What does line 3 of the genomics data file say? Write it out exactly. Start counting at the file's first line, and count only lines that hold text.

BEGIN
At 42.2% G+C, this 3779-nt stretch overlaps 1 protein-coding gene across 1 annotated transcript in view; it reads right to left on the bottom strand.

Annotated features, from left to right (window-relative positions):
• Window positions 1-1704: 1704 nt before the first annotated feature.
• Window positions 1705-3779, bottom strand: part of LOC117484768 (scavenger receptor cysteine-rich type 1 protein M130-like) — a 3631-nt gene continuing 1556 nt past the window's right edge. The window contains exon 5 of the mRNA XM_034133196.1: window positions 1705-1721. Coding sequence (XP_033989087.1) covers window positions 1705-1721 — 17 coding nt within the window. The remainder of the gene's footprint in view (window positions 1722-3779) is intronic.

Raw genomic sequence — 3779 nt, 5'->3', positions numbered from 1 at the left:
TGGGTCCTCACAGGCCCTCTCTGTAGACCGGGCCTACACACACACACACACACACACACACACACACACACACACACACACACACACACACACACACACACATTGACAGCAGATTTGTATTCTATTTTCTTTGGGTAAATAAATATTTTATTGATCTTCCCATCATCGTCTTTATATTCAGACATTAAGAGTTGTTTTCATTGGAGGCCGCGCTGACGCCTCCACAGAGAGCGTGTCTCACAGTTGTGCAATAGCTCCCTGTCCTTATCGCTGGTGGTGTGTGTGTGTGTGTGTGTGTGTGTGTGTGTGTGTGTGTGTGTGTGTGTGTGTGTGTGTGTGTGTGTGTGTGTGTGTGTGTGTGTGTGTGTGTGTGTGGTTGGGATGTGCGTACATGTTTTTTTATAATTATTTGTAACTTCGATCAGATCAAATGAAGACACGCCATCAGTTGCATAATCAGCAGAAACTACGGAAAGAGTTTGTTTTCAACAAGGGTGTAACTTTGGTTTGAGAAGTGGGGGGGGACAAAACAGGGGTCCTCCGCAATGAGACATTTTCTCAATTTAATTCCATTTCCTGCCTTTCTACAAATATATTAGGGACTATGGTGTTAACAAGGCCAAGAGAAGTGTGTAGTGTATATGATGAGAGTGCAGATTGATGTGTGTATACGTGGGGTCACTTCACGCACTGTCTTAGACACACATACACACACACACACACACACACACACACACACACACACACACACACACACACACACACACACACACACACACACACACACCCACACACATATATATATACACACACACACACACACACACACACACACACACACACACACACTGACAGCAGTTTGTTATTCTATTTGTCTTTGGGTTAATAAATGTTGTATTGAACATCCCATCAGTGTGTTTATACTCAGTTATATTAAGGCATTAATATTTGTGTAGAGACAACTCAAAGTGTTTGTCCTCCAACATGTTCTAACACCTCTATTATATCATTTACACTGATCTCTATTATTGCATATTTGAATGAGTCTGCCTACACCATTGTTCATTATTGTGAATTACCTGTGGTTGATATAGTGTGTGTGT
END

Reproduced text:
• Window positions 1-1704: 1704 nt before the first annotated feature.